By Natalie Jones, Advice from HomeOwnerBliss
Photo credit: Pexels.com
How to Buy a Home Together and Still Stay Together
Buying a home together is a dream come true for many couples, but they don’t know it can quickly turn into a nightmare. The home-buying process can actually break a relationship, and you may discover some fundamental differences in how the two of you handle money matters. Learn how to get through the home-buying process without losing your love.
Talk before you look
Before you start looking at listings, sit down and talk about the home you’d like to have. Is having an extra bedroom as an office or home gym a must-have? Do you need a large living room with wall space for a big TV? How about the size of the closet in the master bedroom, or the differences between a shower and a bathtub? Do you need a garage, a basement, a big yard?
Now, face the realities of a home you can afford. Be serious about what you can’t live without, and be ready to face the fact that you may not be able to have a home gym room or a huge basement. There may be some features you’ll have to save for your second or third home. Be honest about what you need and make a list of the absolute must-haves.
Speak with a Lender and RealtorIt’s important to find out how much home you can afford to own. A Lender can tell you a pre-approved amount of money for a home loan, so you’ll have a much better idea of how much the monthly mortgage will cost, according to Discover.
Be honest with yourself about your current financial situation, debts and all, and speak with a Realtor. They know all the formulas and they know the home market, and they can give you genuine and honest advice. Your income, your credit score and your past debts will all factor into your bank loan.
Buy what you can afford
If you don’t make enough money in a single week with your combined incomes to pay for the projected mortgage, then you don’t make enough money for that home. It’s always okay to buy a little less home. It’s never a good idea to go for a little more home. Economies crash, companies go out of business, politics happen and things can change. It’s much better to start with a home that you know you can afford easily.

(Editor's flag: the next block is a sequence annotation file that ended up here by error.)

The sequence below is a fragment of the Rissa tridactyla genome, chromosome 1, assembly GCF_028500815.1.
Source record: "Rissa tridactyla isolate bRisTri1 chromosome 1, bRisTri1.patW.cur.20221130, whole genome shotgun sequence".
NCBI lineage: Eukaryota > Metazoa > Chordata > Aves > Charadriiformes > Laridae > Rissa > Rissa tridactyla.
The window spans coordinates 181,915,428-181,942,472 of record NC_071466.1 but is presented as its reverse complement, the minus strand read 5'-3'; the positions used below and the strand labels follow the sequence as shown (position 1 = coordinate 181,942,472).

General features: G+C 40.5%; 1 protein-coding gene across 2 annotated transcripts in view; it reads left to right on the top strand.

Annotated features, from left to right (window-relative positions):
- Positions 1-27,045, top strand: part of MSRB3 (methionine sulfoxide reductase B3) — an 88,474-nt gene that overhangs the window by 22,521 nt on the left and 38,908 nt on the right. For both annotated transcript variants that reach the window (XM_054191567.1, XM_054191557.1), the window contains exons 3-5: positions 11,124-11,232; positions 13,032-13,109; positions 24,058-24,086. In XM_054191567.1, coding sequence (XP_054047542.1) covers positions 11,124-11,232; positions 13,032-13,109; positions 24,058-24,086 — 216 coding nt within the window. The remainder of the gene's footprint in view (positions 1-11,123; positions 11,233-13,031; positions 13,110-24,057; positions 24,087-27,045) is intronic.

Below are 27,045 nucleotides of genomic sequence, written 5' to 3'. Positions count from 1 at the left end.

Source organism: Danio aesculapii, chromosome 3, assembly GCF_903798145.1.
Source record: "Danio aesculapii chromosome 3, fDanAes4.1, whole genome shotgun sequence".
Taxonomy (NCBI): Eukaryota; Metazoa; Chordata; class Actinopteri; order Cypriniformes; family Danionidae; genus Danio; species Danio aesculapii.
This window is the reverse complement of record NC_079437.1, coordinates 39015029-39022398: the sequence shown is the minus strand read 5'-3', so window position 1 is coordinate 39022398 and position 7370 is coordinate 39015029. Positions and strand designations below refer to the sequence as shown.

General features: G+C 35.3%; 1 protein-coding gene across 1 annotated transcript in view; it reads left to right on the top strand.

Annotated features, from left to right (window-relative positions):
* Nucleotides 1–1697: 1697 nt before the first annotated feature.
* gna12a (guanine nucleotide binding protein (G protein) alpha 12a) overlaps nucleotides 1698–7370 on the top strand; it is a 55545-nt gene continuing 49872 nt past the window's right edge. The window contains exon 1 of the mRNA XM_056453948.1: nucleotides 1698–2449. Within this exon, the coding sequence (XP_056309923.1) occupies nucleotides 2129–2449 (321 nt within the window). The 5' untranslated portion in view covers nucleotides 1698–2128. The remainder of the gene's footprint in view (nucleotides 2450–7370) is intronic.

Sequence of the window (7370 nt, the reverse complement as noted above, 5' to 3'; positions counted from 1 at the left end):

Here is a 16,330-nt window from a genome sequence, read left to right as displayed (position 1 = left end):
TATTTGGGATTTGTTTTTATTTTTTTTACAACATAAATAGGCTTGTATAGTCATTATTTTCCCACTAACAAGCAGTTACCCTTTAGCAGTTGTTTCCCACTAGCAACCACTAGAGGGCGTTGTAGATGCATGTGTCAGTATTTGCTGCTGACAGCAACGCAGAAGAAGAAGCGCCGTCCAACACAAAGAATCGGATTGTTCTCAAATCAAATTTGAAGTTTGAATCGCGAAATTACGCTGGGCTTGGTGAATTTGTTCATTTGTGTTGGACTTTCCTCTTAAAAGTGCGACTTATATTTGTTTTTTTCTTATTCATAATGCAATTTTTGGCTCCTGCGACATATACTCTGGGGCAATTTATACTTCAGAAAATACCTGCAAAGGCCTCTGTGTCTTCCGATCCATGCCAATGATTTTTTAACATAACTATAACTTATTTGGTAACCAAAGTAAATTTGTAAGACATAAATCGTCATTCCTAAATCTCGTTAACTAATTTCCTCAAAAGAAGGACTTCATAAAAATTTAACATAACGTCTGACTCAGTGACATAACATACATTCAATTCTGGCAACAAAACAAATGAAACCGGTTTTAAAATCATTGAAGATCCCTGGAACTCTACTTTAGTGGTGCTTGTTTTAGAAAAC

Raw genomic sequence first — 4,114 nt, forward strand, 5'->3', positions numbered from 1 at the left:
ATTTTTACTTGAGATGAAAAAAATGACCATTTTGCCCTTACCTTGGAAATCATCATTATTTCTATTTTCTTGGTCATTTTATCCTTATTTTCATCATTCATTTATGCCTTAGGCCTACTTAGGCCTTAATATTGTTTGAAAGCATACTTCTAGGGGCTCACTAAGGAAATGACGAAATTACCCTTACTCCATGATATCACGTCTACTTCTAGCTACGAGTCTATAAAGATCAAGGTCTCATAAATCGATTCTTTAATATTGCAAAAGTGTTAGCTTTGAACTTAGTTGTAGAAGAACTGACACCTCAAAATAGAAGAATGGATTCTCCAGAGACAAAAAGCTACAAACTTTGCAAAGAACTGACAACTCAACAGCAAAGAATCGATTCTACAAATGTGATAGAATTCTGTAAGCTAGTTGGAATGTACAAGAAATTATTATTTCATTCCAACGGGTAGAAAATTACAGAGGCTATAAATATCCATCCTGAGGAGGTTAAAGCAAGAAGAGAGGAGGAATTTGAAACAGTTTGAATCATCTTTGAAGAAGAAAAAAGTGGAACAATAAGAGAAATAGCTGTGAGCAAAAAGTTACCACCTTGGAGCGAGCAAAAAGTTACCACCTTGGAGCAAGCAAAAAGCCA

Don’t forget about the additional costs of a home. You’ll need to pay for home insurance and some new bills. If you’re coming from an apartment, remember that there will be a garbage bill, a water bill, property taxes and maybe neighborhood association fees.
Consider the upkeep
You may be able to afford to have a lot of home, a place with multiple bedrooms and a big yard, but are you prepared for everything that goes with home ownership? Remember that someone has to mow the lawn, clean the gutters, wash the windows and prune all the landscaping. Take a realistic look at the property you have and view it all with a bit of a cynical eye.
Maintain your relationship
Buying a home can be incredibly stressful, and for many couples it tends to highlight the differences between the two of you. Many couples discover new information about each other during this process, and it can all be eye-opening.
Don’t let home buying be the thing that breaks you because this should be a happy time. Take frequent breaks from your home-buying process. The two of you need to take a day off every once in a while to go on a date and spend quality time with each other. Talk to each other respectfully when you are discussing home buying and remember not to play the blame game when it comes to income, past debts and other financial issues.